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Comment & Response
December 26, 2019

Limited Conclusions Can Be Reached From Danish Randomized Clinical Trial of Supported Employment—Reply

Author Affiliations
  • 1Mental Health Centre Copenhagen, University of Copenhagen, Copenhagen, Denmark
  • 2Research Unit, Mental Health Centre Copenhagen, Copenhagen, Denmark
JAMA Psychiatry. 2020;77(3):327-328. doi:10.1001/jamapsychiatry.2019.4180

In Reply We thank Mueser and McGurk for the interest in this Danish randomized clinical trial investigating the effects of individual placement and support (IPS) and IPS supplemented with cognitive remediation and social skills training among 720 participants with severe mental illness.1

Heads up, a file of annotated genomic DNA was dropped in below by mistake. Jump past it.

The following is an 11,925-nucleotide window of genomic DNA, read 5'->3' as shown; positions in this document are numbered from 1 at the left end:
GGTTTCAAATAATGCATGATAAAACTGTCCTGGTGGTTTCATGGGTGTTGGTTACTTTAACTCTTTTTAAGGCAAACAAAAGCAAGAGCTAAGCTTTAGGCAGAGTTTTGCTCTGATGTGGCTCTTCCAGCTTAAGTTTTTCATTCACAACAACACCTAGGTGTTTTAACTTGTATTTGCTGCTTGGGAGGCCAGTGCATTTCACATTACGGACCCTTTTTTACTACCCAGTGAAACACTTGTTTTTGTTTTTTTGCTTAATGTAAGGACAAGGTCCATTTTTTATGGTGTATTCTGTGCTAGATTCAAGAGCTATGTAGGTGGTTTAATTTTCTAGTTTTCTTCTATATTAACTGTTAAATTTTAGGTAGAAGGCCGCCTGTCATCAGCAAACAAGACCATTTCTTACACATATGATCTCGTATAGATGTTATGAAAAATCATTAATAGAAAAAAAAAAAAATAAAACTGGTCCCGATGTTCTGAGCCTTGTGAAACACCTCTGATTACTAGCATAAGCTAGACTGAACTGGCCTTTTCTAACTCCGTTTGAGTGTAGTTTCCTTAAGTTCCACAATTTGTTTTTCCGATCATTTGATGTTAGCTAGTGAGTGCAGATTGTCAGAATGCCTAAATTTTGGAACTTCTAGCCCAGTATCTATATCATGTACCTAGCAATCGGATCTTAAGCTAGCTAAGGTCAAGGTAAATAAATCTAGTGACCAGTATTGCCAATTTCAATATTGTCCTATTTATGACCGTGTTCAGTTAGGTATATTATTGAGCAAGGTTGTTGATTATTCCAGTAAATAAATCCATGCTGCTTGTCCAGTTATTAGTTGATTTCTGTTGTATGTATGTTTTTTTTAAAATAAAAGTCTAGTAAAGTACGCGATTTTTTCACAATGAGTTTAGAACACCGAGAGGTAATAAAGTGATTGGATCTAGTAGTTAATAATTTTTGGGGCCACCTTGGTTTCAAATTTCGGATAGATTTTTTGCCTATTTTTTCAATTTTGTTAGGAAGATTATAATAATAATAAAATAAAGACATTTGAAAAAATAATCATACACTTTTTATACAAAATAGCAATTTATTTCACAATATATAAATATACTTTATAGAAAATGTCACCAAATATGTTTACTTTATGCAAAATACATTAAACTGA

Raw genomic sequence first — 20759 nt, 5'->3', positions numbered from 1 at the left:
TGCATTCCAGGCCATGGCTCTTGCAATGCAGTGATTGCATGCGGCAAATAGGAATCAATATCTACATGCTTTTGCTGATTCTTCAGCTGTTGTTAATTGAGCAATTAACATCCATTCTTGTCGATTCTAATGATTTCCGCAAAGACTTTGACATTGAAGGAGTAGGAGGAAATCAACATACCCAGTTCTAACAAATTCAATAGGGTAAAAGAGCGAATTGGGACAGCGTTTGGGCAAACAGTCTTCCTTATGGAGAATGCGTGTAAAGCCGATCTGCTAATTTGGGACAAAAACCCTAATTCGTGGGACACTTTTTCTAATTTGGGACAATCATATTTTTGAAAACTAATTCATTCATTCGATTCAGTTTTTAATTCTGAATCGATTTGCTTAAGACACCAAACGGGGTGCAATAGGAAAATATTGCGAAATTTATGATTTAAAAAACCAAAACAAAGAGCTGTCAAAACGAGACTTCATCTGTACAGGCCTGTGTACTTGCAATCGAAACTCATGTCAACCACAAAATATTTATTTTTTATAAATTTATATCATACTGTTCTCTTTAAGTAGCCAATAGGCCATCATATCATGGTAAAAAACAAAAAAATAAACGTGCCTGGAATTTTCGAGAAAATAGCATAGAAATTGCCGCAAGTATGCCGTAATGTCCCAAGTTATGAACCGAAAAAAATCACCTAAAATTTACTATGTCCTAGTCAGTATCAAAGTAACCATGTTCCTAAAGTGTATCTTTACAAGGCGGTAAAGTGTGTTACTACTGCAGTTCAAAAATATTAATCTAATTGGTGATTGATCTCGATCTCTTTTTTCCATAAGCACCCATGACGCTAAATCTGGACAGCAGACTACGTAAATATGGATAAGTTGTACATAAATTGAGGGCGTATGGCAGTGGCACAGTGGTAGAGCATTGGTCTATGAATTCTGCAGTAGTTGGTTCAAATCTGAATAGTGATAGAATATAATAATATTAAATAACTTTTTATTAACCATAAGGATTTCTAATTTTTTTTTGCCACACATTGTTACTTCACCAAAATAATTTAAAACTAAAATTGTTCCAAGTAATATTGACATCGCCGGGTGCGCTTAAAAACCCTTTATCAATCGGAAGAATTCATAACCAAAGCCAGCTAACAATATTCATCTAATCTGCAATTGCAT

First, the authors state that the rates of competitive employment are low compared with previous IPS trials. This is correct, but the primary aim in our trial was competitive employment and education, which cannot be directly compared with trials exclusively having employment as a primary aim. We consider that 38% in competitive employment is a success because an additional 31% enrolled in education. It is obvious that the employment rates would have been higher if we had excluded all participants who had an aim of education at baseline. Second, the authors raise a critique of the rates of noncompetitive work. In Denmark and other Scandinavian countries, companies usually recruit people who receive social benefits by offering a period of unpaid internship and then afterward competitive employment. This is a culture that has been promoted by the Danish welfare system for decades, and it was not possible to completely avoid. The same tendency was seen in the Swedish IPS trials.2 However, the employment specialists had a very strict focus on minimizing the duration of internships and in accordance with the IPS principles. Third, the average time to first employment in our trial also includes participants who did not obtain employment. They were all rated for 548 days, which was the number of days from baseline to the 18-month follow-up. The average time to competitive employment among participants who obtained at least 1 job was 210 days for the IPS group and 232 days for the group of IPS supplemented with cognitive remediation and social skills training. Fourth, the choice of changing the computer software from COGPACK to Computerized Interactive Remediation of Cognition—a Training for Schizophrenia (CIRCUITS), Danish version, was based on thorough testing. The conclusion of this testing was that CIRCUITS would be more appealing to the young population in our trial. Because CIRCUITS was newly developed, it obviously had less empirical support than COGPACK. Fifth, it is a misunderstanding that 6 of the 12 sessions in the Thinking Skills for Work program were replaced with social skills training. The 6 sessions were a supplement that took place after the participants had finished Thinking Skills for Work.3 Sixth, it is correct that participants had less individual sessions with the cognitive specialist compared with the original Thinking Skills for Work manual, but it was possible for the participants to receive individualized counseling both from the psychologist and the employment specialists who were cotherapists. In addition, we believe that the trial answered several important questions. We demonstrated that IPS can be implemented and be effective in a Scandinavian welfare model and that support for education can be included and work along with the IPS principles. However, we cannot draw firm conclusions on the benefits of augmenting IPS with cognitive remediation. We can conclude that it should not be implemented in the form used in this trial. Effects may be found among participants who are motivated and who do not respond to IPS after 18 months of intervention, as it was demonstrated in the trial by McGurk et al.4

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